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Information Theory with Uncertain Laws

Periodic Reporting for period 4 - ITUL (Information Theory with Uncertain Laws)

Periodo di rendicontazione: 2022-02-01 al 2023-07-31

Shannon’s Information Theory paved the way for the information era by providing the mathematical foundations of digital information systems. A key underlying assumption of Shannon’s key results is that the probability law that governing system is known, allowing to optimize the codebook and decoder accordingly. There are a number of important situations where perfectly estimating the system law is impossible; in these situations the codebook and decoder must be designed without complete (or no) knowledge of the system law. The vast majority of the Information Theory literature makes strong simplifying assumptions on the model. Theoretical studies that provide a general treatment of information processing with uncertain laws are hence urgently needed. For general systems, standard asymptotic techniques cannot be invoked and new techniques must be sought. A fundamental understanding of the impact of uncertainty in general systems is crucial to harvesting the potential gains in practice.

This project is aimed at contributing towards the ambitious goal of providing a unified framework for the study of Information Theory with uncertain laws. A general framework based on hypothesis testing will be developed and code designs and constructions that naturally follow from the hypothesis testing formulation will be derived. This unconventional and challenging treatment of Information Theory will advance the area and will contribute to Information Sciences and Systems disciplines where Information Theory is relevant.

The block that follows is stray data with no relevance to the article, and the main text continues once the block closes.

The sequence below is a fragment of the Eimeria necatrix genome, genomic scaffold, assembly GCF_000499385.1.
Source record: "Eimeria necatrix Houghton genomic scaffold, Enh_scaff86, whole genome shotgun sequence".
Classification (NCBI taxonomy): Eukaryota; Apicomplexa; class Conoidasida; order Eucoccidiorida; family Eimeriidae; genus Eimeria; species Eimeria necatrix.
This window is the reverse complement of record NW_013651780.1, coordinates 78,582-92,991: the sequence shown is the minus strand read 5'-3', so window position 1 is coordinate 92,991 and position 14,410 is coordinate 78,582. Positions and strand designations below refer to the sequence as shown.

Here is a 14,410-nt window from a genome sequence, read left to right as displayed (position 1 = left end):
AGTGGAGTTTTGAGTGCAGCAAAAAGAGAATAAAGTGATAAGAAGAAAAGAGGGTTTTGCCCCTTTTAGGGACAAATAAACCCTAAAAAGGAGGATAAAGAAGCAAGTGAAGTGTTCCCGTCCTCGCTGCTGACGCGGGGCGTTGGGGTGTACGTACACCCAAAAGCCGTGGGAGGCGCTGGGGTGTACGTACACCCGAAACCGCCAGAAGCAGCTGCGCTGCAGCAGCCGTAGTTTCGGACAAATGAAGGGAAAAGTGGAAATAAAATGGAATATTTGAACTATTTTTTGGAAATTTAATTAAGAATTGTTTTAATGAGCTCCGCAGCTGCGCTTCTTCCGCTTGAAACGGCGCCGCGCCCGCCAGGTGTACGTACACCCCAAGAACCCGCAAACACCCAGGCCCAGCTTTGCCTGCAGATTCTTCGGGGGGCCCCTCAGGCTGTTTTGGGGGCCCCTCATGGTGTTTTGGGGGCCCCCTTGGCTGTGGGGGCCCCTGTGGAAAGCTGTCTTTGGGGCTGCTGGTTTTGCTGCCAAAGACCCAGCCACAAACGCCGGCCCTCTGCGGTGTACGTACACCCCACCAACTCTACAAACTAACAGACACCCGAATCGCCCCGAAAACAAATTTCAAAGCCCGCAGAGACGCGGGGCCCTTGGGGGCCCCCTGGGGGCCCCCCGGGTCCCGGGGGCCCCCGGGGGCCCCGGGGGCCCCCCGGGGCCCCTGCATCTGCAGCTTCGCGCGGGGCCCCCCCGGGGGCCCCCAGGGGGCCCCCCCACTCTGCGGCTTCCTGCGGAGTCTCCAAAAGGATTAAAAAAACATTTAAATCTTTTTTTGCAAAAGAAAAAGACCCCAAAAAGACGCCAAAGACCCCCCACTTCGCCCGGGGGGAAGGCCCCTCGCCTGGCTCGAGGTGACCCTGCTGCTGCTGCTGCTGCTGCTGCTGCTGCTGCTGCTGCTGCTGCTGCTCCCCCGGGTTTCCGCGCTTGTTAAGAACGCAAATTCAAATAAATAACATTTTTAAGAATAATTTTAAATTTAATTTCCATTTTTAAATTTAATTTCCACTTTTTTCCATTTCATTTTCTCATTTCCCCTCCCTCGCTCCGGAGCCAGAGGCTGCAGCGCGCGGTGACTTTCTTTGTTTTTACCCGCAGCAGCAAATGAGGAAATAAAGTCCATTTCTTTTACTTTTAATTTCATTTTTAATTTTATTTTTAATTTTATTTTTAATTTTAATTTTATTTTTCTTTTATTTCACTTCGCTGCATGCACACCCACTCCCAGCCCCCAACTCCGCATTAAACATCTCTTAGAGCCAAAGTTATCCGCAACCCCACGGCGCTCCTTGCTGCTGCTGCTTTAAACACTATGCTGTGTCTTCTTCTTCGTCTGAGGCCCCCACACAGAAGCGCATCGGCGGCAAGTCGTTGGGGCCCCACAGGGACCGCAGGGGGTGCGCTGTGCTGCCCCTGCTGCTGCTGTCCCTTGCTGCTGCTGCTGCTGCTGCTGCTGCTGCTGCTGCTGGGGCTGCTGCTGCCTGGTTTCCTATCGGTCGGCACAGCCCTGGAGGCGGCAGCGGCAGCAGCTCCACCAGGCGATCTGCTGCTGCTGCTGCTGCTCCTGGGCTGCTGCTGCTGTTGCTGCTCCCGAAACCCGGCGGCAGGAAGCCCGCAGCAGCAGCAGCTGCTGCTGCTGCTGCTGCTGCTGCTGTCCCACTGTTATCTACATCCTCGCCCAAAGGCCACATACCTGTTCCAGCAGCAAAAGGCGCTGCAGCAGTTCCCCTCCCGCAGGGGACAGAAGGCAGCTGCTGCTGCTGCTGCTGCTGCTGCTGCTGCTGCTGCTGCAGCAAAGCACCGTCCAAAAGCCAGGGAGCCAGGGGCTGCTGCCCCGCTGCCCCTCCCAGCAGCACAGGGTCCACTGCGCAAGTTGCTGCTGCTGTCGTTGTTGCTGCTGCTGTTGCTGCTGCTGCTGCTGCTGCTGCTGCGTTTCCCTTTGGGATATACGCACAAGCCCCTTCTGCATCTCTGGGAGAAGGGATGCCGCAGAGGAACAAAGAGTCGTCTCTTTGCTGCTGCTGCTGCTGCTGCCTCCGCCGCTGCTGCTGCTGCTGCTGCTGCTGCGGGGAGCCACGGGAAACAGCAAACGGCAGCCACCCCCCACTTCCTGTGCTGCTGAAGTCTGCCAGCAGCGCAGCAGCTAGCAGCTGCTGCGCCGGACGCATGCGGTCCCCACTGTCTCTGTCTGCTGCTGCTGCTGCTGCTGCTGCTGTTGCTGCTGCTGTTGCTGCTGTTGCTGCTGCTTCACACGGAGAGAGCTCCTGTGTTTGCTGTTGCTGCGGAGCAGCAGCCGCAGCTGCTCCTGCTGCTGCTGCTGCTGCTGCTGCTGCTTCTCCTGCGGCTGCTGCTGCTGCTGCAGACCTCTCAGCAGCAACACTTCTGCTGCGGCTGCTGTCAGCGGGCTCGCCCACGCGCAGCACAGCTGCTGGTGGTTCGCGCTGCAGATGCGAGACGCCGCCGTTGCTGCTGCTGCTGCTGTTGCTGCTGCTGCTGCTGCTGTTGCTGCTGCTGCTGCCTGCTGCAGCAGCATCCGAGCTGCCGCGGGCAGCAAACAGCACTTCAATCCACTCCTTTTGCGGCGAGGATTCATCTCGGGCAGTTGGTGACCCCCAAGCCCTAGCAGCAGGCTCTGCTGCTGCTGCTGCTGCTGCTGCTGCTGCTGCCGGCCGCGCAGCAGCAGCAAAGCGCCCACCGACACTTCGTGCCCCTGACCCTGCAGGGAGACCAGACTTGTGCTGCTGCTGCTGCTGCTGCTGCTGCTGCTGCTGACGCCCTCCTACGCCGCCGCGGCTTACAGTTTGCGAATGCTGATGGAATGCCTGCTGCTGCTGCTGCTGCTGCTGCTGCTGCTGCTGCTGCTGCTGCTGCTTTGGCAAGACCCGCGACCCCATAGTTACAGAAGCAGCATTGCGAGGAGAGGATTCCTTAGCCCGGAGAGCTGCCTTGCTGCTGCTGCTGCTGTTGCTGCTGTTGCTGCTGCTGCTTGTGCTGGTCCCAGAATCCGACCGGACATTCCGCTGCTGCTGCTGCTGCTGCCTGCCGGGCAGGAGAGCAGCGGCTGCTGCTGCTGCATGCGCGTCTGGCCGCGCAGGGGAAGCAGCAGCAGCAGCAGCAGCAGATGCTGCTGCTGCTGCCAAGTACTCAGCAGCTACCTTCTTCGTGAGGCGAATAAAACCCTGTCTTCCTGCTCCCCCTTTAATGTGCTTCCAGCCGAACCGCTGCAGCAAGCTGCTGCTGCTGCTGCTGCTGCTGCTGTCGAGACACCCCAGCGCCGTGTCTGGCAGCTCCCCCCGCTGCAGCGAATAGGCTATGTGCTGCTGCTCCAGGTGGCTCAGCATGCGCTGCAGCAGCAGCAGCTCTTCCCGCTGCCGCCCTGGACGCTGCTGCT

A comprehensive study of the fundamental limits and optimal code design with law uncertainty for general models will represent a major step forward in the field, with the potential to provide new tools and techniques to solve open problems in close disciplines. Therefore, the outcomes of this project will not only benefit communications, but also areas such as probability theory, statistics, physics, computer science and economics.
The main achievements have been:

- introduction and analysis of a recursive random coding scheme that simultaneously attains the expurgated and random coding exponents

- error probability of perfect and quasi-perfect codes coincides with the lower bound provided by the metaconverse for binary-input output-symmetric channels, hence proving optimal for these channels

- new zero-error codes robust to insertion and deletion errors

- new multiletter decoding scheme for multiple-access channels with mismatch that yields higher rates

- new importance sampling simulator for random coding error probability

- saddlepoint approximation to hypothesis testing

- improved error exponents for reliable source transmission over multiple-access channels

- first single-letter upper bound to the mismatch capacity, improvements including a sphere packing error exponent (first upper bound to the reliability function)

- derived exact error exponent for mismatched decoding at rate zero

- refining random coding: large deviations of error exponents. Asymmetric concentration around typical error exponent.

- binary hypothesis testing with mismatch using likelihood ratio testing

- output quantization as a mismatched decoding problem and low complexity algorithms for output quantization
The project has been very successful. Overall, there have been 1 book, 17 articles in the leading journals in the field (+ 2 submissions) and 35 articles in the leading peer-reviewed international conferences in the field (including 4 invited papers).